Please explain this passage from Chapter 1 of To Kill a Mockingbird:
There was no hurry, for there was nowhere to go, nothing to buy and no money to buy it with...But it was a time of vague optimism for some people: Maycomb County had recently been told that it had nothing to fear but fear itself."
1 Answer | Add Yours
This passage is part of the adult Scout's description of Maycomb and the pervading atmosphere of the setting of the Great Depression of the 1930s. Maycomb is a sleepy Southern town whose economy suffers just as that of so many other small towns across the country. Yet, Scout adds, there is a "vague optimism," a somewhat shaky view that things may get better since Franklin D. Roosevelt has taken office in 1932.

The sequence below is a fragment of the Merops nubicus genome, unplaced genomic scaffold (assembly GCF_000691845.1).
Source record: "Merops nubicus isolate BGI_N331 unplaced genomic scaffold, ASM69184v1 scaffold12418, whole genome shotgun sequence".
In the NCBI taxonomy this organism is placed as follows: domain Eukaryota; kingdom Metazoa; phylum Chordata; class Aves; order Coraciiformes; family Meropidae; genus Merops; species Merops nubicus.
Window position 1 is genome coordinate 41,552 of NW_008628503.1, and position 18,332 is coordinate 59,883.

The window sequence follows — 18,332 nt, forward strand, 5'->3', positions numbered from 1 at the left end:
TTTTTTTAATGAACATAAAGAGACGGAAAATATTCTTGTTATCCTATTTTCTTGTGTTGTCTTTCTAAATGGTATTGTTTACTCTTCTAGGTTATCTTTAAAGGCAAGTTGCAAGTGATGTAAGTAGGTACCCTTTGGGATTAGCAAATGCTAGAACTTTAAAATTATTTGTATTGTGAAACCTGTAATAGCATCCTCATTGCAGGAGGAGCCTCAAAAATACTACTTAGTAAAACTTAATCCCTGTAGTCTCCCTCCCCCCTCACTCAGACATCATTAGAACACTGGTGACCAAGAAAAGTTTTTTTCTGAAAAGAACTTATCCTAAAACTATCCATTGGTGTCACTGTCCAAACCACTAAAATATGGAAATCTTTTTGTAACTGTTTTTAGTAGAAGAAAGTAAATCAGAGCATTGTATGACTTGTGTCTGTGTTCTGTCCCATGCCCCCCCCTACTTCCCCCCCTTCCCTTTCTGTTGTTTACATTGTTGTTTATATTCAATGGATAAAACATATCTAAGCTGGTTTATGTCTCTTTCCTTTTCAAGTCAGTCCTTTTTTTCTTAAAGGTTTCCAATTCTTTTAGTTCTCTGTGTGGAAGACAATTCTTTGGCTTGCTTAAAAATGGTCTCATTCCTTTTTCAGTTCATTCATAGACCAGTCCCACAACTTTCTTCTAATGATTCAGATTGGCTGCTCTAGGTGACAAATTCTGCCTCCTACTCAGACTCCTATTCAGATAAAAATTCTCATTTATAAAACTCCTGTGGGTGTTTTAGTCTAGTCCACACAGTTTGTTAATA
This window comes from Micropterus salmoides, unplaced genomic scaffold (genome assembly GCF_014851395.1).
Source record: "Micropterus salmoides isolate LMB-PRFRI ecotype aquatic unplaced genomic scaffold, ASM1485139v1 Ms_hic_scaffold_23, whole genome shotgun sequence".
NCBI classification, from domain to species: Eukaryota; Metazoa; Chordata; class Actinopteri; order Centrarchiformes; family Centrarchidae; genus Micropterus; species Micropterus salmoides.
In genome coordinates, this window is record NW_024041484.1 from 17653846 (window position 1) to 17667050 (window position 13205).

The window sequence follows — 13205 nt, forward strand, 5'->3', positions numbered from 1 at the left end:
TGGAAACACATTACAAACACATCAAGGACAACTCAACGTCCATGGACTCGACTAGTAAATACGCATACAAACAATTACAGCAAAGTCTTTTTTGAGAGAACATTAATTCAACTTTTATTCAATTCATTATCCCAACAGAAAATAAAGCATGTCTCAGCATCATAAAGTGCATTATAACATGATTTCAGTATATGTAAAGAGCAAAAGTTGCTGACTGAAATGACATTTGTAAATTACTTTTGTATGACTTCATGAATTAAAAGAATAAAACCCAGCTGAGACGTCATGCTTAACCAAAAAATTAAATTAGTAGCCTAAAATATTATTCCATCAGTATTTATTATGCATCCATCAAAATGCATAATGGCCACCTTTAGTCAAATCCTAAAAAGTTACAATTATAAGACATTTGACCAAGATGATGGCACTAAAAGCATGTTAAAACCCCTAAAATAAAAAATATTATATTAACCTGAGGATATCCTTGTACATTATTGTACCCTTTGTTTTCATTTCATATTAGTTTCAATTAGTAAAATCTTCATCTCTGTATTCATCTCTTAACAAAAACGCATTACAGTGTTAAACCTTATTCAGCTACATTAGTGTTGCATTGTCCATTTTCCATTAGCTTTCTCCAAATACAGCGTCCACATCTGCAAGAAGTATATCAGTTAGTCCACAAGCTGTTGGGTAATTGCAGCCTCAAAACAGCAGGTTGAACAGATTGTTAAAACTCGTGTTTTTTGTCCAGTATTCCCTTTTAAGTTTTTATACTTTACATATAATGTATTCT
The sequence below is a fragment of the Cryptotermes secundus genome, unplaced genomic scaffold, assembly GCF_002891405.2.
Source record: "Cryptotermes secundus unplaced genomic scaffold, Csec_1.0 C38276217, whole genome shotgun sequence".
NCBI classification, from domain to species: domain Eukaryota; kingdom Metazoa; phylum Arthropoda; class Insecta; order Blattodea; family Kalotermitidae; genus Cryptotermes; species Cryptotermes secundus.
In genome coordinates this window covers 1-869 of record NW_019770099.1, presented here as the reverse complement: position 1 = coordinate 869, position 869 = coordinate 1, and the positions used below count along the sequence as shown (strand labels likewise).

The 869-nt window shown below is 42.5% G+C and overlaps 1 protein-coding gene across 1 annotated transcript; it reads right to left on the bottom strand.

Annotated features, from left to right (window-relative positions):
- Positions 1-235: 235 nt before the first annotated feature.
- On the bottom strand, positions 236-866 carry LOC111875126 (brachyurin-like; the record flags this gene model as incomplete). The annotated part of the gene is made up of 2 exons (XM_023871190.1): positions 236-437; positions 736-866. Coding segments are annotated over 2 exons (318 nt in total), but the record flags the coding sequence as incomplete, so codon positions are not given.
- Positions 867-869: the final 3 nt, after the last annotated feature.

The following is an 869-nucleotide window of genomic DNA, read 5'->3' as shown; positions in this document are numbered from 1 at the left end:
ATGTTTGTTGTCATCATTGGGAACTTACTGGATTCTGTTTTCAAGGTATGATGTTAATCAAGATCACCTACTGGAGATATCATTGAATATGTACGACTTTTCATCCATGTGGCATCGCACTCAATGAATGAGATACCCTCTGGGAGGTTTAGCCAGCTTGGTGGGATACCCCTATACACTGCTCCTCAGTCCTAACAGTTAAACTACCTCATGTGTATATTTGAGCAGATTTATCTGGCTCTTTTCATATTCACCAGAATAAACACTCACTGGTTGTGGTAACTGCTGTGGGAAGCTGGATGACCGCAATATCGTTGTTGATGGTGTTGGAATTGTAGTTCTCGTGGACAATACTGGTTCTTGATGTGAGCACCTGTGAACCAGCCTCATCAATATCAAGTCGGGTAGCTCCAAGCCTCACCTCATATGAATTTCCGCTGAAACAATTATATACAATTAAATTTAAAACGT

Maycomb County had recently been told that it had nothing to fear but fear itself.
The phrase in bold is extracted From Roosevelt's 1932 inaugural speech in which he suggests that America can pull itself out of the Depression. All that stands in the way is panic and irrational fears that can alter a manageable situation unmanageable.
Interestingly, these lines carry some irony as Tom Robinson must eventually fear fear itself during his trial in the latter part of the narrative. For, the Southern town of Maycomb yet fears changes in the social order, and the community's fear generates the injustice done Tom.
We’ve answered 317,661 questions. We can answer yours, too.Ask a question